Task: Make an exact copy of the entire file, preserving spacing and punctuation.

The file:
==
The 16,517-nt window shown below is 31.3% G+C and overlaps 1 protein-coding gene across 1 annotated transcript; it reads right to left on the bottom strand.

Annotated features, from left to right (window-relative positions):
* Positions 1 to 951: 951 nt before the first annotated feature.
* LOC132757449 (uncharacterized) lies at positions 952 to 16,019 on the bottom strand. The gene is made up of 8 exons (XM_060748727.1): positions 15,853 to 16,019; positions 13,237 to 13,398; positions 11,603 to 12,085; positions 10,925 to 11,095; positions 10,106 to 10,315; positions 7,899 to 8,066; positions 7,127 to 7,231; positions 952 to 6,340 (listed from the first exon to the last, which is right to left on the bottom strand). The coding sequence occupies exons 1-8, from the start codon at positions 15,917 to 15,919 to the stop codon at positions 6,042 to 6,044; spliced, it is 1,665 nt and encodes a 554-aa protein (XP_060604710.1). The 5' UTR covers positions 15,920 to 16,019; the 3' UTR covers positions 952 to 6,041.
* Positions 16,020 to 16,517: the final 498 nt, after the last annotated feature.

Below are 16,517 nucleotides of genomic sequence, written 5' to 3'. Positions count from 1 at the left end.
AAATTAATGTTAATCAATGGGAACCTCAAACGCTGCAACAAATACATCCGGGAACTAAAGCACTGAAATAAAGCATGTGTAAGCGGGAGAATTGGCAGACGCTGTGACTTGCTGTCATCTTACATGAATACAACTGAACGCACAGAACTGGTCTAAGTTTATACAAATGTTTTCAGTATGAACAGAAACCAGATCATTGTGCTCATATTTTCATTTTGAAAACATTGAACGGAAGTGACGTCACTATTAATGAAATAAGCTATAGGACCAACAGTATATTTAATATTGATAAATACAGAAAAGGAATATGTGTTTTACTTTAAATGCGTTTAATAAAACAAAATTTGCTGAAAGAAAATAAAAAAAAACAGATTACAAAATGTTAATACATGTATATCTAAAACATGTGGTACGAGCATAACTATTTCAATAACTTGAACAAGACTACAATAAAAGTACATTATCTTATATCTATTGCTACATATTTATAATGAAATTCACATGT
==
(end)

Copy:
The 16,517-nt window shown below is 31.3% G+C and overlaps 1 protein-coding gene across 1 annotated transcript; it reads right to left on the bottom strand.

Annotated features, from left to right (window-relative positions):
* Positions 1 to 951: 951 nt before the first annotated feature.
* LOC132757449 (uncharacterized) lies at positions 952 to 16,019 on the bottom strand. The gene is made up of 8 exons (XM_060748727.1): positions 15,853 to 16,019; positions 13,237 to 13,398; positions 11,603 to 12,085; positions 10,925 to 11,095; positions 10,106 to 10,315; positions 7,899 to 8,066; positions 7,127 to 7,231; positions 952 to 6,340 (listed from the first exon to the last, which is right to left on the bottom strand). The coding sequence occupies exons 1-8, from the start codon at positions 15,917 to 15,919 to the stop codon at positions 6,042 to 6,044; spliced, it is 1,665 nt and encodes a 554-aa protein (XP_060604710.1). The 5' UTR covers positions 15,920 to 16,019; the 3' UTR covers positions 952 to 6,041.
* Positions 16,020 to 16,517: the final 498 nt, after the last annotated feature.

Below are 16,517 nucleotides of genomic sequence, written 5' to 3'. Positions count from 1 at the left end.
AAATTAATGTTAATCAATGGGAACCTCAAACGCTGCAACAAATACATCCGGGAACTAAAGCACTGAAATAAAGCATGTGTAAGCGGGAGAATTGGCAGACGCTGTGACTTGCTGTCATCTTACATGAATACAACTGAACGCACAGAACTGGTCTAAGTTTATACAAATGTTTTCAGTATGAACAGAAACCAGATCATTGTGCTCATATTTTCATTTTGAAAACATTGAACGGAAGTGACGTCACTATTAATGAAATAAGCTATAGGACCAACAGTATATTTAATATTGATAAATACAGAAAAGGAATATGTGTTTTACTTTAAATGCGTTTAATAAAACAAAATTTGCTGAAAGAAAATAAAAAAAAACAGATTACAAAATGTTAATACATGTATATCTAAAACATGTGGTACGAGCATAACTATTTCAATAACTTGAACAAGACTACAATAAAAGTACATTATCTTATATCTATTGCTACATATTTATAATGAAATTCACATGT